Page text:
Claiborne Pell, the former senator who helped create government loans for students to go to college, died on Thursday at age 90. His vision of affordable education for all, however, didn’t last quite as long. Private loans with hidden fees, little disclosure of total cost and packages designed to look just like government-subsidized direct loans have turned education loans from a social good into a banking bonanza and our educational institutions into profit centers for predatory lenders.
As Pell knew, and as we seem to have forgotten, a university is more than just a social experience; it is where our country renews itself – culturally, economically and politically – and that renewal is most effective when large and diverse segments of the population are a part of it. However, our current lending and borrowing structure discourages many from attending college and practically turns those who do into paupers after they leave.
The federal government sets a limit of $31,000 for subsidized loans. The average cost of four years of school, however, is currently over $57,000. Here at UC Irvine, four years of tuition and fees alone will cost you upwards of $28,000 (if you are unfortunate enough to be a non-resident, it is more like $80,000). Add housing, food, Jagermeister and a couple of bad decisions in Las Vegas and it’s easy to see why the average college graduate walks offstage with a diploma and more than $20,000 in debt. That might not be so bad if the debt is all direct loans from the government, which have a fixed, low interest rate and reasonable repayment options. The problem is that most of this debt is held by private lending institutions that have variable interest rates that can reach more than 20 percent, along with other hidden fees and stringent rules about repayment.
Private loans are expected to reach about $15 billion this year, 900 percent more than a decade ago. College is getting more expensive, and banks are reaping the benefits of more students needing more money. What makes the problem worse is that many students don’t know what they are getting into when they take out private loans. Lending agencies do all they can to fool people into thinking the loans operate just like federal direct loans, and they don’t disclose all the information about the loan until after it has been approved. What compounds this problem is that private lending agencies have been in bed with college financial aid programs and officers, creating a situation where the people responsible for educating students about their loan options are getting kickbacks from private banks every time a kid signs up for one of their toxic loans. It is a scheme designed to funnel money to banks, while at the same time burdening people with debt that will take their entire life to repay, even with that good job everyone thinks they’ll get after graduation.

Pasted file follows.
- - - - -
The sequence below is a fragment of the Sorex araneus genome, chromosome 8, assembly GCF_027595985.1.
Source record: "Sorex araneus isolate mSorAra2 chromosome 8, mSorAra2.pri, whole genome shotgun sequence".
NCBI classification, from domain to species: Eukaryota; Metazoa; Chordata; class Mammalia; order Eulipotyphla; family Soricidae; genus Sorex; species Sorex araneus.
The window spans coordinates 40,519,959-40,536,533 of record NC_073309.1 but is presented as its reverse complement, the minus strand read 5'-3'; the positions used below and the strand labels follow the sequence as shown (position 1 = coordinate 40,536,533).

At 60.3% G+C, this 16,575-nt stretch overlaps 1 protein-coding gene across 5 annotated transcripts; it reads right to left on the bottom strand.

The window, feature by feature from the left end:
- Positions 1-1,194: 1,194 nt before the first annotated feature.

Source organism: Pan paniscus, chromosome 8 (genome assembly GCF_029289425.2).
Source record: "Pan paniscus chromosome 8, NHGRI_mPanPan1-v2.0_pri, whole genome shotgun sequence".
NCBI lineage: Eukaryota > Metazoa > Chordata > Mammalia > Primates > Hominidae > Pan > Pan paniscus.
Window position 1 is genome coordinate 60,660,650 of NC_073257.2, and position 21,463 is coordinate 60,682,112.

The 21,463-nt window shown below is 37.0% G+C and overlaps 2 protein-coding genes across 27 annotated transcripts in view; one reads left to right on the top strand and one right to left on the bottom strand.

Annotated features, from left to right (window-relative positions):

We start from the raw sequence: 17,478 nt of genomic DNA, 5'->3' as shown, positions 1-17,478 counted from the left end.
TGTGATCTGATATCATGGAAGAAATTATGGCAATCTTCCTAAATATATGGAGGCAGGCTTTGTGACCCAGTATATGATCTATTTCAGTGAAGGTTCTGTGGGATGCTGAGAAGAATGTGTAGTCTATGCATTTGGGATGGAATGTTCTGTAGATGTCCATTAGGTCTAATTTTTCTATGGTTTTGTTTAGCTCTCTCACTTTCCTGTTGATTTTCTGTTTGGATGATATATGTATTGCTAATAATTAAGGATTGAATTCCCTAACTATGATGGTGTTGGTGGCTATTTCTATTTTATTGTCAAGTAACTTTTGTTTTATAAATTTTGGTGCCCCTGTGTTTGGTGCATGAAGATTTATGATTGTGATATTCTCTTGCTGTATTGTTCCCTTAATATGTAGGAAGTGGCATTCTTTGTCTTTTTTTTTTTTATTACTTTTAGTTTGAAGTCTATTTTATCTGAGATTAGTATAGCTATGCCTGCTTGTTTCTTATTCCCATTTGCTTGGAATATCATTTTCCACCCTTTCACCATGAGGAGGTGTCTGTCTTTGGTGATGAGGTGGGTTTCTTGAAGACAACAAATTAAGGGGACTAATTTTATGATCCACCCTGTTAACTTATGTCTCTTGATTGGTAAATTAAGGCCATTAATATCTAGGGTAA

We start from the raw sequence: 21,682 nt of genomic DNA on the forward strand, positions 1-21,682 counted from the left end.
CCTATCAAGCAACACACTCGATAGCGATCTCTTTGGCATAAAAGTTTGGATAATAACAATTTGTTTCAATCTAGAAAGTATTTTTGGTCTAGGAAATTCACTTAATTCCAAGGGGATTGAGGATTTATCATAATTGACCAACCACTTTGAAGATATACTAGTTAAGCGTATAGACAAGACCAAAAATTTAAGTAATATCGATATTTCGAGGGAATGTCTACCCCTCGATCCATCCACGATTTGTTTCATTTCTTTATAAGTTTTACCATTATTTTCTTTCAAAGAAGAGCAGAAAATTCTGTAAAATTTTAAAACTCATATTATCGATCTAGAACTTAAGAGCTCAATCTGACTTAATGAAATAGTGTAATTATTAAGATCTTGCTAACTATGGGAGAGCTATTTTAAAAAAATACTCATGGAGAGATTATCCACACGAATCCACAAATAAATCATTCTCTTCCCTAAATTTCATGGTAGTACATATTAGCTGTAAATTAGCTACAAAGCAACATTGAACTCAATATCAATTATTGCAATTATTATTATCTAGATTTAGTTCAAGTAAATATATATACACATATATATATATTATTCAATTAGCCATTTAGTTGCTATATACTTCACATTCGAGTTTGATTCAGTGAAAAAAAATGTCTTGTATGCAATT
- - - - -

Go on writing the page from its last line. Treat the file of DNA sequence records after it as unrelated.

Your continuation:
One solution that has been put forward is to extend the limit on federally subsidized loans. Allowing students to borrow more money at low interest rates directly from the government makes it less necessary for them to take out private loans. Since federal loans are more attractive than private ones, expanding federal loans would also force private lenders to either lower their rates and create better packages, or lose the college loan business altogether.
However, we need an expansion not only of loans but also of grant and scholarship programs at both the state and federal level. Universities supported by tax dollars should have their mission be to become more affordable, if not free. Anyone who meets the necessary qualifications should be allowed into state schools and should get the support they need to ready themselves for leadership positions in our cultural, economic and political institutions to contribute to a new vision of the United States. The flip side of this, of course, is that students who are supported by the state – by taxpayer money – need to take responsibility for their education and put forth the necessary effort to prepare themselves for the opportunities and obligations ahead.
This plan would take some congressional will, something that has been lacking over the last 10 years, as Congress presided over the privatization and auctioning off of the public trust (coincidentally, Pell retired in 1997). It would also take money, but in this atmosphere of bailout billions, why not reserve a little of the easy cash going to the banks and mortgage institutions for impoverished college students? More education, more opportunity for innovation, more investment in our national economic health, more money spent on Natural Light — it seems like a pretty good way to kick-start the economy.
Brock Cutler is a graduate student in the history department. He can be reached at firstname.lastname@example.org.